Cambodia Keeps Lid on Dark Past ; as Cambodia Waits for a UN Trial of Khmer Rouge Leaders, Educators Leave out That Chapter of History

By Montlake, Simon | The Christian Science Monitor, February 12, 2003 | Go to article overview

Cambodia Keeps Lid on Dark Past ; as Cambodia Waits for a UN Trial of Khmer Rouge Leaders, Educators Leave out That Chapter of History


Montlake, Simon, The Christian Science Monitor


Sok Jakrea, a high-school senior, knows a fair bit about the starvation and torture that the Khmer Rouge inflicted on her country. None of it is first-hand: She was born five years after the regime's collapse. The stories come from her parents, who lived through one of the darkest chapters of Asian history.

"It was very difficult for them to live in that time," Ms. Sok says, resting between classes in a dusty schoolyard. "It's good for students to know about the history of Cambodia, but they don't want to know about the bad things."

In the next-door classroom, history teacher Sim Pharoeun is setting a test for her class of more than 50 seniors. The test covers world history - so far she hasn't touched on the bloody Khmer Rouge period of 1975-79.

One reason for her reluctance is that she doesn't have a textbook - the education ministry recalled it last April after complaints over accuracy. The textbook was the first in a decade to add Khmer Rouge to the 12th-grade history syllabus, and teachers haven't yet been issued an updated version.

But the recall is part of a deeper struggle in Cambodia to even begin to address its bloody legacy, let alone reach a consensus on what happened and why. Other Asian nations have also found it hard to face shameful periods of their history - notably Japan's denial of wartime atrocities. But Cambodia's pain arguably cuts deeper: The Khmer Rouge committed genocide against their own people.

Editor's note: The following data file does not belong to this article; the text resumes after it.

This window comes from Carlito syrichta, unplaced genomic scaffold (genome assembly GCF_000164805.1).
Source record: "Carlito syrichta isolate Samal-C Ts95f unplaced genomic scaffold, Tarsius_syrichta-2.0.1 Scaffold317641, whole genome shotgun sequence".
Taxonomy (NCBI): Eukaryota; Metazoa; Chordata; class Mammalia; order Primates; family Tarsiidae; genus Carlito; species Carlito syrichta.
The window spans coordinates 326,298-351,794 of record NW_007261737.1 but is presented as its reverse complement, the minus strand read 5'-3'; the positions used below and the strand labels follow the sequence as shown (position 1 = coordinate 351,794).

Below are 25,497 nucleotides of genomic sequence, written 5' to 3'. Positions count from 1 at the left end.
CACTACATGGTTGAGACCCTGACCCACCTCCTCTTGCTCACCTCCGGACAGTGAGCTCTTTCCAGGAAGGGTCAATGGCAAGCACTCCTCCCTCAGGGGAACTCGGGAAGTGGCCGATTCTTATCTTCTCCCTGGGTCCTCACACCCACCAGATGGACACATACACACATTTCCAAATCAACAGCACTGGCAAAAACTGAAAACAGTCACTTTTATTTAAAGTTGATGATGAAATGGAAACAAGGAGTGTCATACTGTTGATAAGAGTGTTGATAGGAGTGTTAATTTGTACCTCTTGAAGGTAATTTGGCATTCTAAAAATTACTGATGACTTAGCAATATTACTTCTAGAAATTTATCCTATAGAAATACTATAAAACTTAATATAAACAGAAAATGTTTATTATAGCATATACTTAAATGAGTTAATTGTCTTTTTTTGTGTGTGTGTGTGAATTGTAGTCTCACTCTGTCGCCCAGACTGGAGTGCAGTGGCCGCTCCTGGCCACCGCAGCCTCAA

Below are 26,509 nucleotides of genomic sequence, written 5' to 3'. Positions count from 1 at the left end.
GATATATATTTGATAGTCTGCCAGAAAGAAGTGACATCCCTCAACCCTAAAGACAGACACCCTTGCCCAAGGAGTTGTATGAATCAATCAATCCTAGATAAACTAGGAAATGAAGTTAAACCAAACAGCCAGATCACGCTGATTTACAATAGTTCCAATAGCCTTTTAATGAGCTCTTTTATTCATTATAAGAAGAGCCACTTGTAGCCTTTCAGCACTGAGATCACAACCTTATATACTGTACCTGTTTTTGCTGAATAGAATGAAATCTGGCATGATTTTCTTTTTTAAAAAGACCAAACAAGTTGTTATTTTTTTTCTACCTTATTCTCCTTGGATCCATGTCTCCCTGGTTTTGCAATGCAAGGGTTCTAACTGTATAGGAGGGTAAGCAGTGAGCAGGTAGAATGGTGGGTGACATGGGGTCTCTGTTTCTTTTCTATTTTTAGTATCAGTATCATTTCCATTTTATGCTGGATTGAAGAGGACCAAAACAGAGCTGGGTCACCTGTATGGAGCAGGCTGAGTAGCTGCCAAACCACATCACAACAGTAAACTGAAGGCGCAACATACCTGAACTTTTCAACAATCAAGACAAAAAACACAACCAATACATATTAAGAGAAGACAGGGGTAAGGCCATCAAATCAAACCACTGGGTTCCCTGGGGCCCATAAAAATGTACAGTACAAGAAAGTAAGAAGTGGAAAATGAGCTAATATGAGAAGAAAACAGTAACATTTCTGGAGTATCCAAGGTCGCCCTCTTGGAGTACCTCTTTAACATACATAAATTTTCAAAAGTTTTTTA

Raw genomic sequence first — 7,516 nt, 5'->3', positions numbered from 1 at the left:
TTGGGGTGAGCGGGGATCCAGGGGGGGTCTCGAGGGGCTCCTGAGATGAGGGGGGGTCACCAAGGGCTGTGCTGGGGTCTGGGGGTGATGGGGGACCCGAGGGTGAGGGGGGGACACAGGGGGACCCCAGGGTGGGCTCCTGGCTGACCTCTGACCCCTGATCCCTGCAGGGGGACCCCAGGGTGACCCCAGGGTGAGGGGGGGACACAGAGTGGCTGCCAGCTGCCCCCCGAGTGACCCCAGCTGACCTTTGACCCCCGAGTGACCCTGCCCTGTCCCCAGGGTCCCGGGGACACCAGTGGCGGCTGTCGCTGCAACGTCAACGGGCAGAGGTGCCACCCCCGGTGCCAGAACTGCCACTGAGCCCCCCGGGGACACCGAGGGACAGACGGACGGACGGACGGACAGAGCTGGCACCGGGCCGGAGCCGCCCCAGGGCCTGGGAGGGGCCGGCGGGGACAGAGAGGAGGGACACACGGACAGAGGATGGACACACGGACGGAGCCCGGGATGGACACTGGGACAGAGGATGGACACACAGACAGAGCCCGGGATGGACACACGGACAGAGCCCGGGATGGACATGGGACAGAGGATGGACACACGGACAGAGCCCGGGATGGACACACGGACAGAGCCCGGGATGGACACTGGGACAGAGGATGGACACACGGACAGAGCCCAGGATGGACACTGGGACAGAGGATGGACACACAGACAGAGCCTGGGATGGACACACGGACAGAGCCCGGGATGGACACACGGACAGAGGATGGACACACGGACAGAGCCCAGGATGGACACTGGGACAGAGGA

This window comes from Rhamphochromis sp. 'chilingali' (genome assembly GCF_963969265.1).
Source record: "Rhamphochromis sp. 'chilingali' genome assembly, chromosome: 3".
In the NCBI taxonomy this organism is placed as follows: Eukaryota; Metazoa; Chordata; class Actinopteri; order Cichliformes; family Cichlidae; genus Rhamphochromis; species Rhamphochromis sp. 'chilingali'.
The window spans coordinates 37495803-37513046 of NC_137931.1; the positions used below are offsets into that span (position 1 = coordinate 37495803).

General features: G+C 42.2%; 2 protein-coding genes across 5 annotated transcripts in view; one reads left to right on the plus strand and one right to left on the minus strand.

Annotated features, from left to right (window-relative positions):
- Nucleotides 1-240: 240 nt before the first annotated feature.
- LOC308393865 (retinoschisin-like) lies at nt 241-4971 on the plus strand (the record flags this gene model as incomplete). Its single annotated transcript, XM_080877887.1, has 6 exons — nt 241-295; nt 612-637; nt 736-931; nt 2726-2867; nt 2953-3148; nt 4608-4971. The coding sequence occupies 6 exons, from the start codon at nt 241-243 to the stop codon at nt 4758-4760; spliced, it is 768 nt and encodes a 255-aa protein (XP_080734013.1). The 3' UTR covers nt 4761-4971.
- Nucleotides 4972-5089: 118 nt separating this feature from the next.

Unless the next generation is educated, some observers say, history could repeat itself. People born after the Khmer Rouge now outnumber survivors of the genocide. Others, like Ms. Sim, argue that it's still too soon to understand the atrocities.

"The government doesn't want us to teach this history, because you see we haven't yet discovered the full meaning of the political ideology of the Khmer Rouge. Maybe in the future we will find a fuller meaning, so our current teaching could be wrong," she says.

Some Cambodians believe that this "fuller meaning" requires a tribunal to prosecute former Khmer Rouge leaders accused of genocide and crimes against humanity. Between 1975 and 1979, an estimated 1.7 million people died of starvation, execution, and overwork under the regime.

Last month, Cambodia and the United Nations revived talks in New York about Cambodia's proposal to create a domestic war-crimes tribunal. Last year, the UN broke off similar talks after years of painstaking negotiations, citing concerns over whether Cambodia is capable of holding a fair trial that meets international standards. No decision was reached during the recent talks.

Advocates of a trial say it would create a historical record for future generations and help survivors of the genocide come to terms with their losses. "Many of us find it difficult to move on without any answers. I think that the tribunal will set us free," says Youk Chhang, director of the independent Documentation Center of Cambodia.

But on the streets of Phnom Penh, which the Khmer Rouge evacuated in 1975 as part of an effort to turn the entire country into an agrarian commune, reactions are mixed. …

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